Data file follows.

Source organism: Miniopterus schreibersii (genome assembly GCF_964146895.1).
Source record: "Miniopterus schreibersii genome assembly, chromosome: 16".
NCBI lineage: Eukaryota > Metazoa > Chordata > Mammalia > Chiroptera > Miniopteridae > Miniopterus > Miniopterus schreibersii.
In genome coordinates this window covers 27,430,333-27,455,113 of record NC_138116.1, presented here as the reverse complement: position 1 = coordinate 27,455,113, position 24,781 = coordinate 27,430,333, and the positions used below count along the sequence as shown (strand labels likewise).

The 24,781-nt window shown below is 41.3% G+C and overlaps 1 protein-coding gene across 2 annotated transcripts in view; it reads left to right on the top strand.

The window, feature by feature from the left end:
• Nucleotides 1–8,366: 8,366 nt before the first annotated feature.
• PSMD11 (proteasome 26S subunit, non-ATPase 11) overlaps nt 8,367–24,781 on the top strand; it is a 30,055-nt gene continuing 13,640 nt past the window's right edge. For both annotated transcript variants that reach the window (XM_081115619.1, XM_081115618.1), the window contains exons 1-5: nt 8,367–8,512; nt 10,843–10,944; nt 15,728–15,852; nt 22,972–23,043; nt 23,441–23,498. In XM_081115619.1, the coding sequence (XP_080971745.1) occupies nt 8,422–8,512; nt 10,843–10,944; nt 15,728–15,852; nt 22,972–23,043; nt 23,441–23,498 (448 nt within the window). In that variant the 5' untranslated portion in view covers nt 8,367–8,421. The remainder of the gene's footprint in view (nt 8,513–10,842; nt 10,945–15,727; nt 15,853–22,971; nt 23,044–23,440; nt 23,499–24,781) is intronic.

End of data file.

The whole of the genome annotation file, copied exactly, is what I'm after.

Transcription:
Source organism: Miniopterus schreibersii (genome assembly GCF_964146895.1).
Source record: "Miniopterus schreibersii genome assembly, chromosome: 16".
NCBI lineage: Eukaryota > Metazoa > Chordata > Mammalia > Chiroptera > Miniopteridae > Miniopterus > Miniopterus schreibersii.
In genome coordinates this window covers 27,430,333-27,455,113 of record NC_138116.1, presented here as the reverse complement: position 1 = coordinate 27,455,113, position 24,781 = coordinate 27,430,333, and the positions used below count along the sequence as shown (strand labels likewise).

The 24,781-nt window shown below is 41.3% G+C and overlaps 1 protein-coding gene across 2 annotated transcripts in view; it reads left to right on the top strand.

The window, feature by feature from the left end:
• Nucleotides 1–8,366: 8,366 nt before the first annotated feature.
• PSMD11 (proteasome 26S subunit, non-ATPase 11) overlaps nt 8,367–24,781 on the top strand; it is a 30,055-nt gene continuing 13,640 nt past the window's right edge. For both annotated transcript variants that reach the window (XM_081115619.1, XM_081115618.1), the window contains exons 1-5: nt 8,367–8,512; nt 10,843–10,944; nt 15,728–15,852; nt 22,972–23,043; nt 23,441–23,498. In XM_081115619.1, the coding sequence (XP_080971745.1) occupies nt 8,422–8,512; nt 10,843–10,944; nt 15,728–15,852; nt 22,972–23,043; nt 23,441–23,498 (448 nt within the window). In that variant the 5' untranslated portion in view covers nt 8,367–8,421. The remainder of the gene's footprint in view (nt 8,513–10,842; nt 10,945–15,727; nt 15,853–22,971; nt 23,044–23,440; nt 23,499–24,781) is intronic.